Upon the invasion of the Romans in Britain, hundreds of Roman Forts were built all over our country, and today we shall be focusing on one site in Great Yarmouth, on the East coast.
The site is called Burgh Castle, just one of several forts constructed to hold a cavalry of defence against the threat of Saxon raids up from the south coasts of Britain, known as the ‘Saxon Shore’.
The fort that was built was rather a marvel – 205 m by 100 m, almost perfectly rectangular. Three of the flint, stone and redbrick tile walls are still in place, towering as thick and as high as they were when first built, but the fourth fell into what is now the nearby marsh, Breydon Water. At the base it is 3.5 m, and tapers up to the top (4.5 m high) ending in a thickness of roughly 1.5 m in most places.
After finishing the main construction, further fortifications were made, with projecting towers, each of which had a central hole, possibly to anchor catapults, called ‘ballistae’. These would certainty encourage less people to attack, but the holes may also have been used to support timbers holding watchtowers in place, around the tops of the walls.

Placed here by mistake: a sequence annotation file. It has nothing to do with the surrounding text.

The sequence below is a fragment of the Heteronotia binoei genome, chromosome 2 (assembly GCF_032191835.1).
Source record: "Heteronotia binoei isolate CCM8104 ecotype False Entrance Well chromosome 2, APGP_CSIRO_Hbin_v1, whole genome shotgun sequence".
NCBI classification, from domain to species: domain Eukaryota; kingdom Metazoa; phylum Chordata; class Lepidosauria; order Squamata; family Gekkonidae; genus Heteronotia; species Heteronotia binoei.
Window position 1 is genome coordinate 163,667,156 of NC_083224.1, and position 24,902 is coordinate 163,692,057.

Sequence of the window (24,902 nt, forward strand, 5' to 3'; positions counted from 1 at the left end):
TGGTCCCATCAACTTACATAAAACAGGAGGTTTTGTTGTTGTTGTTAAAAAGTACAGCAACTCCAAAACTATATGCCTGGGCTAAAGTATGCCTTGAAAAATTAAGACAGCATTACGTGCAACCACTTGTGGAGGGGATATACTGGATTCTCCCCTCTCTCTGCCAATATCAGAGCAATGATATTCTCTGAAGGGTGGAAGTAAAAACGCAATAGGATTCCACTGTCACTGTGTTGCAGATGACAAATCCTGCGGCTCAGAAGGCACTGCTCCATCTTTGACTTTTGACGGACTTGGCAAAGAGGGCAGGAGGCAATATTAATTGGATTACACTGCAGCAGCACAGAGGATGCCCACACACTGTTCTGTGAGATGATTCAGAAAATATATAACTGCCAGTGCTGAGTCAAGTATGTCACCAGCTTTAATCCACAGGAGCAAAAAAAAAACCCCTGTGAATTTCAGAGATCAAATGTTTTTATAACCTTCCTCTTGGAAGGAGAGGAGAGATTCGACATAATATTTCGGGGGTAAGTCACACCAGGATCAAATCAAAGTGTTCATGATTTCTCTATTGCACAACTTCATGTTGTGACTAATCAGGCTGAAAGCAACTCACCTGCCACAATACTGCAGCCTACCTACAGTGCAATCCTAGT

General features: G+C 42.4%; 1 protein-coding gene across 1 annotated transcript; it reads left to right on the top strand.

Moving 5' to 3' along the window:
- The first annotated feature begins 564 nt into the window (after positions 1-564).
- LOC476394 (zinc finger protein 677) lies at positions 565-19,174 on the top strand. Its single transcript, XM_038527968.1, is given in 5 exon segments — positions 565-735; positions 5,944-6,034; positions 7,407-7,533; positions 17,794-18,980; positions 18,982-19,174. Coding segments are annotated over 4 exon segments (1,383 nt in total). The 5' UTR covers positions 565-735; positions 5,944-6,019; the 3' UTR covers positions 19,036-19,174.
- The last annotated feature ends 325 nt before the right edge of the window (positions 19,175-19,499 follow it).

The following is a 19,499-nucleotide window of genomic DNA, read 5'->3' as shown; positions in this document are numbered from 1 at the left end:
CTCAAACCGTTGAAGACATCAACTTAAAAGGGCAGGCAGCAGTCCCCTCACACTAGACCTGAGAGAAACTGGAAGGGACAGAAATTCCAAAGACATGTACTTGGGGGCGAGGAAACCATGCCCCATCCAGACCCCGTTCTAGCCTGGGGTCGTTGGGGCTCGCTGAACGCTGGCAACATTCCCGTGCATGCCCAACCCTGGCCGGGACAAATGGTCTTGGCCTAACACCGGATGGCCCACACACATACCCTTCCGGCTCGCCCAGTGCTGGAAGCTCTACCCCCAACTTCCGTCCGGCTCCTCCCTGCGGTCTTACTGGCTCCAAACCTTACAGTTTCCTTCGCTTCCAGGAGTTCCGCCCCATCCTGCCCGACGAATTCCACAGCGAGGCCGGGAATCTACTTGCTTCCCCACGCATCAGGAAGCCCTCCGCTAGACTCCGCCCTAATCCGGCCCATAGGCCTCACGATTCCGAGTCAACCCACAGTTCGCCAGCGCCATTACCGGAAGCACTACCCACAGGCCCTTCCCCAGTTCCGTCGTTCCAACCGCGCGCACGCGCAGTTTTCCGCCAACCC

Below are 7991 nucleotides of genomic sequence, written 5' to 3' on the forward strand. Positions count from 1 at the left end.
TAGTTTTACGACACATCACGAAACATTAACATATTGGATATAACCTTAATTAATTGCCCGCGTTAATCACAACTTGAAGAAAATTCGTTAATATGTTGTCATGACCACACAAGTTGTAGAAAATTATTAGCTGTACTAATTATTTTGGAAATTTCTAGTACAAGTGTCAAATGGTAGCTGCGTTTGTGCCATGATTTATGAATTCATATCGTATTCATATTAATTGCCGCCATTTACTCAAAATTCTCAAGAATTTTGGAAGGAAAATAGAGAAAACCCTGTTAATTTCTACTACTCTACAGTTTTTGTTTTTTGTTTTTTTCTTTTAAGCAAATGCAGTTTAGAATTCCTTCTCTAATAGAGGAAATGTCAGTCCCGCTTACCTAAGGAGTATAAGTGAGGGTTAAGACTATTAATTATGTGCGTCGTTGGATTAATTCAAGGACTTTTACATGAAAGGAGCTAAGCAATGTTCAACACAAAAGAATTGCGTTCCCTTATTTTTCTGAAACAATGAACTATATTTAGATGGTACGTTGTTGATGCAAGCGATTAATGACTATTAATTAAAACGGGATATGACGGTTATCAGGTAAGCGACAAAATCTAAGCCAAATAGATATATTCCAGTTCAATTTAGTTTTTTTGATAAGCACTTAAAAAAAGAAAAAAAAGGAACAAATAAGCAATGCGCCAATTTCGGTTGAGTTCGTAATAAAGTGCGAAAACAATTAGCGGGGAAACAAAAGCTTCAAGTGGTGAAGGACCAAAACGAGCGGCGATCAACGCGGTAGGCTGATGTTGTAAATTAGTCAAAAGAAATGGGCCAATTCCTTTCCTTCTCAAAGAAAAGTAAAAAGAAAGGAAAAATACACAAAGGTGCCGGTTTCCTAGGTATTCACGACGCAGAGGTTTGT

Finished in about the 3rd century AD, Burgh Castle held out securely against invaders for over half a century, until the Saxons, Picts and Scots made a joint attack on Britain, and not just Burgh but also plenty of other forts fell.
Naturally, over time, the Romans left Britain (history 101!) and the fort fell into disrepair. You can still visit it today though, for free, and also the nearby church of St Peter and Paul is worth visiting.
Finally, an Archaeology tip – if you find any molehills at Burgh Castle, don’t hesitate to kick through them, you may well find a souvenir of your visit, even if it is only a shard of Roman pottery! Moles are like mini Archaeologists, digging up through the layers of earth and bringing the artefacts up to ground level!
Until next time,